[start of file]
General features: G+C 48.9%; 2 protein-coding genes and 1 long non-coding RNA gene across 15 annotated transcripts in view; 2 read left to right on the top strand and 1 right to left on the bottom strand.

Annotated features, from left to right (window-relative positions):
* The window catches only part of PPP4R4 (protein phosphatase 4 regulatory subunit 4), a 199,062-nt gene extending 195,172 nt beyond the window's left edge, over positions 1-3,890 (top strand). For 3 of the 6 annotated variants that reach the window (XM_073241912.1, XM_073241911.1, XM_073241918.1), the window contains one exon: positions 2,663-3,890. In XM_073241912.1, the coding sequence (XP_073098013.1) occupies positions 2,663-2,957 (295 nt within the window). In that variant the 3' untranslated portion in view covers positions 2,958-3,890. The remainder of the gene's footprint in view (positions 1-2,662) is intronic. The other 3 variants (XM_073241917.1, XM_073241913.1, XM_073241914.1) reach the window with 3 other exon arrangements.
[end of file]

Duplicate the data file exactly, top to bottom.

General features: G+C 48.9%; 2 protein-coding genes and 1 long non-coding RNA gene across 15 annotated transcripts in view; 2 read left to right on the top strand and 1 right to left on the bottom strand.

Annotated features, from left to right (window-relative positions):
* The window catches only part of PPP4R4 (protein phosphatase 4 regulatory subunit 4), a 199,062-nt gene extending 195,172 nt beyond the window's left edge, over positions 1-3,890 (top strand). For 3 of the 6 annotated variants that reach the window (XM_073241912.1, XM_073241911.1, XM_073241918.1), the window contains one exon: positions 2,663-3,890. In XM_073241912.1, the coding sequence (XP_073098013.1) occupies positions 2,663-2,957 (295 nt within the window). In that variant the 3' untranslated portion in view covers positions 2,958-3,890. The remainder of the gene's footprint in view (positions 1-2,662) is intronic. The other 3 variants (XM_073241917.1, XM_073241913.1, XM_073241914.1) reach the window with 3 other exon arrangements.